Jeff Gutman has balls. Billing himself as "a different kind of songwriter", he in effect sticks out his artistic chin and says hit me. Different? Is that even possible in today's world of a zillion artists with twenty gazillion albums? Shockingly enough, he is. And it is. Oh, maybe he is not totally unique, but he is unique enough and that separates No Way Back from most of the albums being recorded these days.
For one thing, the album is pieced together so well you easily see the madness as the music unfolds. The songs are not songs but movements, placed one before the other to create a sense of journey. There is a McCartney's-first-album feel to Hitchhiker which kicks off the album (Gutman plays all instruments on this and most other tracks), but he leaves that behind when the more ambitious Emerald Eyes takes over and the real ride begins. Next, a rock track with the hint of ska rhythm, then the slightly demented Masquerade takes you on a search for love which ends, shall we say, badly. Musically, though, it is helped along by a chamber orchestra of sorts which creates a Moody Blues sounding bridge worthy of mention, and oh those harmonies! Skip a couple of tracks and follow Once Again, a slow lounge ballad with a simple and emotive jazz guitar lead, to the theremin (I'm guessing) driven, instrumental Falling Backwards Again", to the hillbilly inspired Movin' Down the Line", to The Sky Is Falling and its psych/folk core and musically it makes so much sense you accept it completely. If this had been released in the early '70s, it would have been labeled progressive folk. Today, call it what you want. It just works!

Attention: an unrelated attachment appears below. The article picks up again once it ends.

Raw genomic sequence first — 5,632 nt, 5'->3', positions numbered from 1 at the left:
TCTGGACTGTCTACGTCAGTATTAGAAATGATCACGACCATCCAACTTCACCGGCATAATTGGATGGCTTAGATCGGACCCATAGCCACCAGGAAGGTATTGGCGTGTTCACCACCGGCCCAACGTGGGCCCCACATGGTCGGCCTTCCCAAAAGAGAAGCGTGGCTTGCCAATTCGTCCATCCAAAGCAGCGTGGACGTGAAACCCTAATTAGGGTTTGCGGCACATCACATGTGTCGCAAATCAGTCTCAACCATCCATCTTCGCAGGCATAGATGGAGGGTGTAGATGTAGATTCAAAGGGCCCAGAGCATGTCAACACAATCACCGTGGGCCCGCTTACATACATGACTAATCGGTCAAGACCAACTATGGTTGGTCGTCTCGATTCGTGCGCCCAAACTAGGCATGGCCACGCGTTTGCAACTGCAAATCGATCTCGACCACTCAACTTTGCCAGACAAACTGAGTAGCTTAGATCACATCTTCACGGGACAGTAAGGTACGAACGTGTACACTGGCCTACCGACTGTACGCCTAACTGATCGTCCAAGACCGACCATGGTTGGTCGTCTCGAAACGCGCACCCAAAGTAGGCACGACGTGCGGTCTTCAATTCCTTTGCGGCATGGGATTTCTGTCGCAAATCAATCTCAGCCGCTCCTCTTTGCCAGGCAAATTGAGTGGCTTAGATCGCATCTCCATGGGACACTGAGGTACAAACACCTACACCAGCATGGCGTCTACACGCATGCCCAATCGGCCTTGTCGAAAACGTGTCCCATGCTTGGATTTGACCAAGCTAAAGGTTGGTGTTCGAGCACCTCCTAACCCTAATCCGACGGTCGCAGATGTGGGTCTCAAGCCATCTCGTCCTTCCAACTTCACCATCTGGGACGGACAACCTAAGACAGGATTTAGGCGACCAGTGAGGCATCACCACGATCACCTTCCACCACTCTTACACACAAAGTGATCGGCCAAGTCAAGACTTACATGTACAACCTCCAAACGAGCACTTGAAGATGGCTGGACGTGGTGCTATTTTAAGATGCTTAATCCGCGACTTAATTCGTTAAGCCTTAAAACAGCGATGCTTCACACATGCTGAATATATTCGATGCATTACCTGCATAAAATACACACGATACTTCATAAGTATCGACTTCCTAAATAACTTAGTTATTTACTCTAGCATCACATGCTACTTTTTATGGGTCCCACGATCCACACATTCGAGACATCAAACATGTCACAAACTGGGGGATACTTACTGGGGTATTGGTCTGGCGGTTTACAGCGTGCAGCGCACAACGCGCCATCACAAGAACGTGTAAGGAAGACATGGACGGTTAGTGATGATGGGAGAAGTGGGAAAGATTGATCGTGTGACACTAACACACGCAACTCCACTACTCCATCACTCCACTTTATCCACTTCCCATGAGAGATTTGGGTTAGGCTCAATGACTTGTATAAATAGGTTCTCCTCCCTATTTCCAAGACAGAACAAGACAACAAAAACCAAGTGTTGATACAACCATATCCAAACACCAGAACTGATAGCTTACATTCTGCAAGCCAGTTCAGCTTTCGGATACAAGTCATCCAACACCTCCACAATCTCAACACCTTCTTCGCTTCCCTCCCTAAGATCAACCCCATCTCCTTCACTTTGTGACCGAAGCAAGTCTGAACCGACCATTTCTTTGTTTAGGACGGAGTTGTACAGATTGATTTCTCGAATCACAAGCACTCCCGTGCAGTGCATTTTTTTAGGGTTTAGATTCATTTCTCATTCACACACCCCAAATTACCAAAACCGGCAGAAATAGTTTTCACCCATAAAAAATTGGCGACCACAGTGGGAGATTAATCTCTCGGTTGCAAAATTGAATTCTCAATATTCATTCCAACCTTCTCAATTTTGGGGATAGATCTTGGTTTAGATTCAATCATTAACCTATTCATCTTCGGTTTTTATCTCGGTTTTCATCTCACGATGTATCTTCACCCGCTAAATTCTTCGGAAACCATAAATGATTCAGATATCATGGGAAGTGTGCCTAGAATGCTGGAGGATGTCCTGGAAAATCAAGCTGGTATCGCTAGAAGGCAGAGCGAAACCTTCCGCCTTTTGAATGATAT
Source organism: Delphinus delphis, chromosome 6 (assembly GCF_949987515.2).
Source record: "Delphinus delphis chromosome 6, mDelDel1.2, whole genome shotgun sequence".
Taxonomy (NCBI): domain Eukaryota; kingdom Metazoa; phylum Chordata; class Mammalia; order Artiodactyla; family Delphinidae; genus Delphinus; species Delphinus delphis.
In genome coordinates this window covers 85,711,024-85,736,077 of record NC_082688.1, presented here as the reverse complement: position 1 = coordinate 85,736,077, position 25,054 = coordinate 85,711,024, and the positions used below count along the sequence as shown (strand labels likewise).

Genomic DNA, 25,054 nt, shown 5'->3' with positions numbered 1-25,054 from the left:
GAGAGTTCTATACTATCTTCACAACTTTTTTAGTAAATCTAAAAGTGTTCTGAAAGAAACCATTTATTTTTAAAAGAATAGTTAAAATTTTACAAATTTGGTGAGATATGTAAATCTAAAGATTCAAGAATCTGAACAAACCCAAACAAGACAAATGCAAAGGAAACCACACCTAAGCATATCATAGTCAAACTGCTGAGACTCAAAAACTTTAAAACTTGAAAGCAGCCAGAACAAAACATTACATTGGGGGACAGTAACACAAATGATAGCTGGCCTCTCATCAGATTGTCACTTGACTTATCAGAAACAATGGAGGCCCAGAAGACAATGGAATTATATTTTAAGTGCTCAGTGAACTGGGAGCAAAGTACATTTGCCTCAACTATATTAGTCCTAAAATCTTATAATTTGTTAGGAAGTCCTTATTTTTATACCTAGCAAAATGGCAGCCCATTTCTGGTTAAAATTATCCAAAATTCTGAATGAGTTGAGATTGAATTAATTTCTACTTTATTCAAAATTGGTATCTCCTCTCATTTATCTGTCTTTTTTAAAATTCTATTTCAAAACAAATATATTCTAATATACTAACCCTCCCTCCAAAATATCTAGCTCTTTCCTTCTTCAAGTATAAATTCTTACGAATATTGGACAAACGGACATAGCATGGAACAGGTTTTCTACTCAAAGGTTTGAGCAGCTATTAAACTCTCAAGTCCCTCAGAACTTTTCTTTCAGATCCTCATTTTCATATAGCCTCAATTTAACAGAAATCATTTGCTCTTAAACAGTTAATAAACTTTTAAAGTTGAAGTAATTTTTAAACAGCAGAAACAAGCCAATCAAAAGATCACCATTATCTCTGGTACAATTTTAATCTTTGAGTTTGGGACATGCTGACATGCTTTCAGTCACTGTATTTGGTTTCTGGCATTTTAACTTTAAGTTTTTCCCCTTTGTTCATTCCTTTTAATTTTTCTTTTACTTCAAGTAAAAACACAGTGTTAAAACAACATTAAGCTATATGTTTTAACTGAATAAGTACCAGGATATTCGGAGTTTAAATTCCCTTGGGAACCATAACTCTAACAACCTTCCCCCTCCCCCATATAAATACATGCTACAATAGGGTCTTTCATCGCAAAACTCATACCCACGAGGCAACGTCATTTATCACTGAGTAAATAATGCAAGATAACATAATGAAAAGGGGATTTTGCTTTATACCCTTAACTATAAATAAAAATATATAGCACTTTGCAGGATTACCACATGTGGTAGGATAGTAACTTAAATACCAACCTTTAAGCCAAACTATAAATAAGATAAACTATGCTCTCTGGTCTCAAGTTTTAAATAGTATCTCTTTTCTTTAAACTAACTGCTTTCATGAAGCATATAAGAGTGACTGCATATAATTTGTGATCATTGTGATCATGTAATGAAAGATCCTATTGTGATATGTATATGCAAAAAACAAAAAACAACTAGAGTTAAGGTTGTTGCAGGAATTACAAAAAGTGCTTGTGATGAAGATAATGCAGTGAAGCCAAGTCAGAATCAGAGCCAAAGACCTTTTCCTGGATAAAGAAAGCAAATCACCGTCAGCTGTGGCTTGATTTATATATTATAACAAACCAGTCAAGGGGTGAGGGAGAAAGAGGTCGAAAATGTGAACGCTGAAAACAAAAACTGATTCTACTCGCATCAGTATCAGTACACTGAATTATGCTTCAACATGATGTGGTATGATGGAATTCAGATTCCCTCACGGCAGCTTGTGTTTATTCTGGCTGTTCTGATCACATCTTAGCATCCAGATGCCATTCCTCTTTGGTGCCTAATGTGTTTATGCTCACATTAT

As vocalist, Gutman acquits himself nicely, his voice in the upper register of, say, a Jesse Colin Young with a slightly different texture and approach. Pleasant enough by itself, its strength is how easily it fits within the framework of each movement and how effective it is when stacked in harmony. And the man can play! Instruments listed include the aforementioned theremin, guitar, piano, bass, mandolin, accordion, Dulan War Drum, Chinese Pipa, washboard, chimes, bells, and whistles—all played by Gutman himself. Now, that is diversity.
Gutman took four years to piece this together. Only he knows the convolutions necessary to get here from there, but one can imagine. Four long years. The good thing is, it is well worth the effort. Let us hope it does not take another four for the next one.
Edited by: David N. Pyles
Copyright 2007, Peterborough Folk Music Society.
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